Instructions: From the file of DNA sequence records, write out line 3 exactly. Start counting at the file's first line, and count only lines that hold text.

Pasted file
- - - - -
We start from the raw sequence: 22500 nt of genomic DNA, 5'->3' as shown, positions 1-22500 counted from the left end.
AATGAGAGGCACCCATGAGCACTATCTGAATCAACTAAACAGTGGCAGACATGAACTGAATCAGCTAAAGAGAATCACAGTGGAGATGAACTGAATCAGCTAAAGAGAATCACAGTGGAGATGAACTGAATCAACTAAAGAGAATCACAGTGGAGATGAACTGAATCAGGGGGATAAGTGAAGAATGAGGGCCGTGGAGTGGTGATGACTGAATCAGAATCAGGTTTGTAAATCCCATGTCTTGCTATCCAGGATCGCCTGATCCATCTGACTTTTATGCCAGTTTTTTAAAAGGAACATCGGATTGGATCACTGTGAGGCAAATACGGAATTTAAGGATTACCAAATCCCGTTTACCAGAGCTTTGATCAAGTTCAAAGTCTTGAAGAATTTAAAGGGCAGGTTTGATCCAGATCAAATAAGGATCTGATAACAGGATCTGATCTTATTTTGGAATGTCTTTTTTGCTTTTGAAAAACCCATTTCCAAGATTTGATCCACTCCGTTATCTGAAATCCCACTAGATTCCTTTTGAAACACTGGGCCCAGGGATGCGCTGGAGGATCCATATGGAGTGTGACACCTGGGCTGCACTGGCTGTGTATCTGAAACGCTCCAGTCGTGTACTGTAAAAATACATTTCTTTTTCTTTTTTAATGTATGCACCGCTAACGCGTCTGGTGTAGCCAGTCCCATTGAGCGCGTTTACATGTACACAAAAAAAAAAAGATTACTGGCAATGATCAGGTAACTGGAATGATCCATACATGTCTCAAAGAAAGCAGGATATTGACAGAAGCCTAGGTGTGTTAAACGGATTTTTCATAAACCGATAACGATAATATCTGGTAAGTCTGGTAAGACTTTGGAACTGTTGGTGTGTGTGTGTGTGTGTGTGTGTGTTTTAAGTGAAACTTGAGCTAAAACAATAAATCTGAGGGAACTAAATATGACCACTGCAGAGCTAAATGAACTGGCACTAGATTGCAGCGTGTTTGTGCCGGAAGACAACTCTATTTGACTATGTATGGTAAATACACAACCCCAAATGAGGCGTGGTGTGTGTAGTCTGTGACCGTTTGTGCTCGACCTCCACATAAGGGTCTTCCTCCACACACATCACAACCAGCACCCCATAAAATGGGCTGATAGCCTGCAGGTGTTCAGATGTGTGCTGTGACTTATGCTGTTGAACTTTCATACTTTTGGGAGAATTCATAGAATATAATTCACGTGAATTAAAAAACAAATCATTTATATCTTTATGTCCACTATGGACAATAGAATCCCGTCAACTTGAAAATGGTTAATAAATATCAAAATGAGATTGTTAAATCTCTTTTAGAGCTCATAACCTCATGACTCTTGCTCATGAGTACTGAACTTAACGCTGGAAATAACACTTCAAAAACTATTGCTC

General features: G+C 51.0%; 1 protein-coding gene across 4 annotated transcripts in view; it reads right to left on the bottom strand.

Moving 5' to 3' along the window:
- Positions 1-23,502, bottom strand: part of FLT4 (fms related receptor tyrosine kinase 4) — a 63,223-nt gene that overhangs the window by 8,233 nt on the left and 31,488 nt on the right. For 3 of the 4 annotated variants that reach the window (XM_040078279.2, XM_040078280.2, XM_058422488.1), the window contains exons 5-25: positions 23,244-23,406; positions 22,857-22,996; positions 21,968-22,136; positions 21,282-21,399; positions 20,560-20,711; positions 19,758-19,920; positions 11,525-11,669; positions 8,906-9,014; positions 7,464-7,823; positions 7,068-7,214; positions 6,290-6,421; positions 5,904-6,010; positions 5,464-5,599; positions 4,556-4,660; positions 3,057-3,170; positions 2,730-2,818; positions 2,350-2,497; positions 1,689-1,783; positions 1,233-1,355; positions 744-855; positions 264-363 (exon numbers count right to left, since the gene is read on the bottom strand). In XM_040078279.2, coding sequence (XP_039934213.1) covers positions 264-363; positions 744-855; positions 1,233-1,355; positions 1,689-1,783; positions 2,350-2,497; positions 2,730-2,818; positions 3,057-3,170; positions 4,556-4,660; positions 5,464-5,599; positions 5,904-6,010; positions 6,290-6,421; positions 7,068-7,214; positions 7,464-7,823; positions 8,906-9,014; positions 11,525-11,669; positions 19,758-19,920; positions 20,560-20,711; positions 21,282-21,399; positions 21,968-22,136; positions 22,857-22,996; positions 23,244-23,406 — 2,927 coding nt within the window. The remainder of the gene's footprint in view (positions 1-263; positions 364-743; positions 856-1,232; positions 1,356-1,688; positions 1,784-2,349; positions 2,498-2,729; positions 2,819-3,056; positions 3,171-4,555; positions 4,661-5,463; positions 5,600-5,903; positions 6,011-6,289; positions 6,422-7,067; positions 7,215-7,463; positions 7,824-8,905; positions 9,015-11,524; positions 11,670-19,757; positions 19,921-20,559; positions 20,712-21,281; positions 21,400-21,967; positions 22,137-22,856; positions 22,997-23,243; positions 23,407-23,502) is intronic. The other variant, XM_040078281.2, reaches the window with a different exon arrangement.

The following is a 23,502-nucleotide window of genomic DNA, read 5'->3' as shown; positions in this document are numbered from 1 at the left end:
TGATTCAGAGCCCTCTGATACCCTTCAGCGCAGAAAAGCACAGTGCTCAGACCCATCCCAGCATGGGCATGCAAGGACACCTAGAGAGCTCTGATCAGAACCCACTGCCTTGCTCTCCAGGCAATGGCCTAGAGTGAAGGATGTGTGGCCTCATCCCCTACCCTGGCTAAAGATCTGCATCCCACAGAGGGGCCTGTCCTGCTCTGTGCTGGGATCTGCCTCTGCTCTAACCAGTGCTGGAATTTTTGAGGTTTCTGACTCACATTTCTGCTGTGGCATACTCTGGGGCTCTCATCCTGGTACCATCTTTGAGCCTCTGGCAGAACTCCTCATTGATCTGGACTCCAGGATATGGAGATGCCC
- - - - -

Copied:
General features: G+C 51.0%; 1 protein-coding gene across 4 annotated transcripts in view; it reads right to left on the bottom strand.